Dynamic Logic

Book Chapter

Author(s):Bernhard Beckert, Vladimir Klebanov, and Steffen Schlager
In:Verification of Object-Oriented Software: The KeY Approach
Publisher:Springer-Verlag
Series:LNCS 4334
Chapter:3
Year:2007
Pages:69-175
DOI:10.1007/978-3-540-69061-0_3

Abstract

In the previous chapter, we have introduced a variant of classical predicate logic that has a rich type system and a sequent calculus for that logic. This predicate logic can easily be used to describe and reason about data structures, the relations between objects, the values of variables—in short: about the states of (Java) programs.
Now, we extend the logic and the calculus such that we can describe and reason about the behaviour of programs, which requires to consider not just one but several program states.
As a trivial example, consider the Java statement x++;. We want to be able to express that this statement, when started in a state where x is zero, terminates in a state where x is one.

BibTeX

@incollection{BeckertKlebanovSchlager07,
   author        = {Bernhard Beckert and Vladimir Klebanov and Steffen Schlager},
   title         = {Dynamic Logic},
   chapter       = {3},
   part          = {I: Foundations},
   pages         = {69--175},
   editor        = {Bernhard Beckert and Reiner H\"ahnle and Peter H. Schmitt},
   booktitle     = {Verification of Object-Oriented Software: The {\KeY} Approach},
   year          = {2007}, 
   series        = {LNCS 4334},
   publisher     = {Springer-Verlag},
   doi           = {10.1007/978-3-540-69061-0_3},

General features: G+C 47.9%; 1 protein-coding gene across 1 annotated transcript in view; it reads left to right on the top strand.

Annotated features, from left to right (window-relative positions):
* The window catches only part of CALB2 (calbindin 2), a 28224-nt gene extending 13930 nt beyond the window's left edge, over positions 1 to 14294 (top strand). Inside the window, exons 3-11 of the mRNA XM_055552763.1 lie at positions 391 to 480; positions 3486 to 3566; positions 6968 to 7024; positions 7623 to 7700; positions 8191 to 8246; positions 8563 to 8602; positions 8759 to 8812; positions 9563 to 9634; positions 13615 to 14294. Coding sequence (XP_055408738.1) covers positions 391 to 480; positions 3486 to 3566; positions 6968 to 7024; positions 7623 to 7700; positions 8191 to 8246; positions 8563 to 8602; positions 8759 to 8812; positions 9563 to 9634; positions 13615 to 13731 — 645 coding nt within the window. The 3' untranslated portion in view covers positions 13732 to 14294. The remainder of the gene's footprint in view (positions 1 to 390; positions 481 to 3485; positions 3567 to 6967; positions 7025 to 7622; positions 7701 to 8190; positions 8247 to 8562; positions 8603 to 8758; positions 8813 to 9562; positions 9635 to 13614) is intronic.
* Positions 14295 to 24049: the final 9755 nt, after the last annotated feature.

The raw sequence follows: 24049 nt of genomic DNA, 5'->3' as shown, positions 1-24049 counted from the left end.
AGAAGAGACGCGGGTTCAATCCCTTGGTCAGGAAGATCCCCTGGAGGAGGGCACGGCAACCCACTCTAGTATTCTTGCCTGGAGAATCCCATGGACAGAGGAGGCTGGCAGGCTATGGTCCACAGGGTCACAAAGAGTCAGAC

abstract      = {In the previous chapter, we have introduced a variant of
                    classical predicate logic that has a rich type system and
                    a sequent calculus for that logic. This predicate logic
                    can easily be used to describe and reason about data
                    structures, the relations between objects, the values of
                    variables—in short: about the states of (Java) programs.
                    \newline
                    Now, we extend the logic and the calculus such that we
                    can describe and reason about the behaviour of programs,
                    which requires to consider not just one but several
                    program states.
                    \newline
                    As a trivial example, consider the Java statement
                    x++;. We want to be able to express that this
                    statement, when started in a state where x is zero, terminates in 
                    a state where x is one.}
}